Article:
Archive for December, 2011|Monthly archive page

Doomsday Is Coming

We are all going to die. Seriously. Nobody gets out of this life without dying.

According to various religious persons and the Ancient Maya (as opposed to the Modern Maya — yes, the Maya still exist, they just don’t have an empire anymore; kind of like the British), Doomsday is December 21, 2012! Except….

Okay, first there’s the problem of the missing 10 days in 1585 when Western Civilization transferred to the Gregorian calendar; how do those fit into the calculation? I’m a calendar geek, which is a side effect of having been a Y2K consultant. Yes, I was one of the brave project managers who averted the last great Doomsday, Y2K. But that’s another post.

Then there’s the fact that the Mayans aren’t worried about it. They consider their nicely accurate calendar perpetual. You get to the end? Okay, go back to the beginning and run through it again. And you have a big party, because you watched the calendar roll over to 0.0.0.0.0, which is always a good time.

But the Hopi agree — there’s a big blue star/planet/thingie coming to smack us hard! Except maybe there isn’t, if you actually talk to Hopi Indians/Native Americans/tribe members. Sirius is the blue star of the Hopi, and the blue star kachina dancing in the plaza and taking off his mask doesn’t sound like planet smacking to me. It actually sounds like a wonderful party. Again, pointing to a party instead of an apocalypse. Those first Americans know how to have a good time. Just sayin’.

Harold Camping thought Rapture was last May, no, October, no — I guess we stopped paying attention when he got it wrong twice four times (he started with sometime in 1994). Jesus said, straight up, “Look, nobody is going to be able to figure out when The End is coming, so don’t even try it.” Or words to that effect; he was speaking Aramaic, after all. And yet, all these people (including Isaac Newton, which is just bizarre) have tried to calculate when the end of time is going to be, disobeying the Son of God. A fallible human knows better than God, because…?

Then there’s the I Ching thing…which is so conspiracy-theory weird I don’t even get how it’s supposed to predict Doomsday. I think you have to put the long lines over the short lines and divide by 23, then look at it through the color blue (or was that Zaphod Beeblebrox in The Hitchhiker’s Guide to the Galaxy?). I know the theory was developed under the influence of psilocybin mushrooms, and the author changed his date from one edition to the next to match the Mayan calendar. Bad form, changing the date. Regarding the mushrooms, well, I’m neutral. πŸ™‚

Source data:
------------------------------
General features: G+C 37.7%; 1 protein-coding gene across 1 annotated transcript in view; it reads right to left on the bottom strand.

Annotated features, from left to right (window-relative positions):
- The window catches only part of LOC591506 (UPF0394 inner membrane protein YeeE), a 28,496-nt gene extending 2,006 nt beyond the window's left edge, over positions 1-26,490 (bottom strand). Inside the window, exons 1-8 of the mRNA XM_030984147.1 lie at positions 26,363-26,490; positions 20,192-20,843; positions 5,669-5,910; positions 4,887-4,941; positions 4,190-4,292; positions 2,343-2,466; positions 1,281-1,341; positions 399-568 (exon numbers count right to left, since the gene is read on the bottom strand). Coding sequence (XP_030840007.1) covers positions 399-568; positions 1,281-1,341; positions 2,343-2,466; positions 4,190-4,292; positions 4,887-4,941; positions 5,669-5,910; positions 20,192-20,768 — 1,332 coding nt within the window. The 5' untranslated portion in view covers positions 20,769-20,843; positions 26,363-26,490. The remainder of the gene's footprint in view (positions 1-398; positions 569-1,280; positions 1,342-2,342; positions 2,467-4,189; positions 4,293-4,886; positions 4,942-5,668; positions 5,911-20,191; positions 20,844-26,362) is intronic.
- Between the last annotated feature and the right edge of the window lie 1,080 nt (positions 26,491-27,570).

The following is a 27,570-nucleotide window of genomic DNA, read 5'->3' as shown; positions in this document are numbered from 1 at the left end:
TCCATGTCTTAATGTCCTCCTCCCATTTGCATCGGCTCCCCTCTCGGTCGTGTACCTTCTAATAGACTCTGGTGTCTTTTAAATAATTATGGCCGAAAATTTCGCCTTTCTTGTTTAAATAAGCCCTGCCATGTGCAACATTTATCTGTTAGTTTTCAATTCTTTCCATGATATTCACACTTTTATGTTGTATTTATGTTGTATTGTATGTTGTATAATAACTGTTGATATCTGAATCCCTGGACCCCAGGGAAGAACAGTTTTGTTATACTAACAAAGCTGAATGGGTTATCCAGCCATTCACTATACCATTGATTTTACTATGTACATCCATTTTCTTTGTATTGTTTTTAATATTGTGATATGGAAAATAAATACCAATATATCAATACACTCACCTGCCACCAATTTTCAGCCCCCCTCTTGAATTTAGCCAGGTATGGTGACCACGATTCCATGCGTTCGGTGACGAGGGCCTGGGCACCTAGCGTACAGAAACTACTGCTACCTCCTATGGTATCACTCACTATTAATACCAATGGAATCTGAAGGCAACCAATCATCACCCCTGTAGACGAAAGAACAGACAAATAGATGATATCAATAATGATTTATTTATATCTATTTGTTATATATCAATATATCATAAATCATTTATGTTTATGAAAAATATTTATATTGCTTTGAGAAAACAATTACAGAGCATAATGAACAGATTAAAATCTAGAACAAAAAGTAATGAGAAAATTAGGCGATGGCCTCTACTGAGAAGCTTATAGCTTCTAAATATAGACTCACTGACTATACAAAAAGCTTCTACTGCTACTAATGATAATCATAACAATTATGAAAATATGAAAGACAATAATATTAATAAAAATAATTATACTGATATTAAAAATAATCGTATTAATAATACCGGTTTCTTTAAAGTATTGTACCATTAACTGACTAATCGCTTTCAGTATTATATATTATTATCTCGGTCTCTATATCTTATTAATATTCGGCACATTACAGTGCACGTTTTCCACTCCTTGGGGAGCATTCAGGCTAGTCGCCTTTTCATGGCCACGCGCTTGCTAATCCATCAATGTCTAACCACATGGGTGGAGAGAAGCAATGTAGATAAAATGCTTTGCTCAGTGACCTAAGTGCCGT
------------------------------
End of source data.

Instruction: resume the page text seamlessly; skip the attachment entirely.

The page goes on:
I think what it all boils down to is this: Humans somehow need a doomsday threat. We’re just not happy without some horrible thing hanging over our heads sometime in the future, whether it’s a calendar rollover, a galactic lineup (what is the dark rift, anyway. other than a bunch of dust?), a blue star/rogue planet/comet leading a UFO, or a radio announcer calculating “the date.” Or any of the other Doomsday causes floating around out there — magnetic pole reversal, crustal slippage, the Milky Way’s supermassive black hole, giant coronal mass ejections, the Yellowstone supervolcano’s overdue eruption, the list goes on. We just need something to look forward to, in a bad way.

Don’t like any of the above? Well, the Flying Spaghetti Monster could withhold his noodly appendage from the world, and then where would we all be?

If you’re not a Spaghettarian, the next computer doomsday is January 19, 2038, when 32-bit Unix runs out of time.

And, for the win, Nostradamus didn’t say a darned thing about 2012.

Defining Traditional Christmas

Traditionally (and we’re going back to the Middle Ages here), Advent is the 40 days before Christmas. It’s a waiting period (Advent means “about to arrive”), not a decorate-the-house-till-it-can-induce-migraines period.

I know the stores started stocking for Christmas decorating in September (yes, I saw the first Christmas stuff right after Back-to-School was done), but that’s retail, not religion. They put the stuff out ahead of time so you can buy it ahead of time and already have it on hand when it’s time to decorate. Or at least that’s the theory.

Besides, what would they do with that empty Halloween candy aisle after October 31st if they couldn’t put out serious amounts of Christmas stuff? πŸ˜›

Advent ends with Christmas, and the Christmas season lasts for 12 days (remember the song!), until Epiphany, January 6th.

So, to celebrate a truly traditional Christmas, the tree goes up on Christmas Eve, along with all the other decorations, and it all goes back into storage on January 7th. Period. The UK Boxing Day holiday has never made a bit of sense to me for this very reason.

Another thing to consider when celebrating a truly Traditional Christmas is that any gift given on or before January 6th isn’t late. You can shop the “After-Christmas” sales without guilt.

Nobody has explained this schedule to my neighbors, who put up their external Christmas lights (that play music) over Thanksgiving weekend and promptly take them down the day after Christmas. These are nice people (and senior citizens), so I haven’t even considered explaining to them that they’re doing it wrong according to the Christian religious calendar.

Their schedule works for them and makes it pleasant to walk our dog in December, unless there are two competing carols going on at the same time (see migraine-inducing decorating, above).

I don’t have a tree up yet, because it’s not time. However, I probably won’t put up a full-size one. I have somewhat oversized house-cats and a large dog, which contraindicates a large Christmas tree, as well as glass ornaments and tinsel of any kind. Alas.

Of course, it’s all relative. Spooky Man is always one of the first to pipe up with the “Christmas is nothing but co-opted Saturnalia” line, because lambing happens in March-April rather than December, even in Israel. Whatever.

It’s cold outside, and it’s dark for way too many hours from mid-December through January. Let’s have a little color and light, and take a few days to show the people we love just how much we love them. Spooky Man is getting a new office chair and an Ipad (don’t tell him!), and lots of love.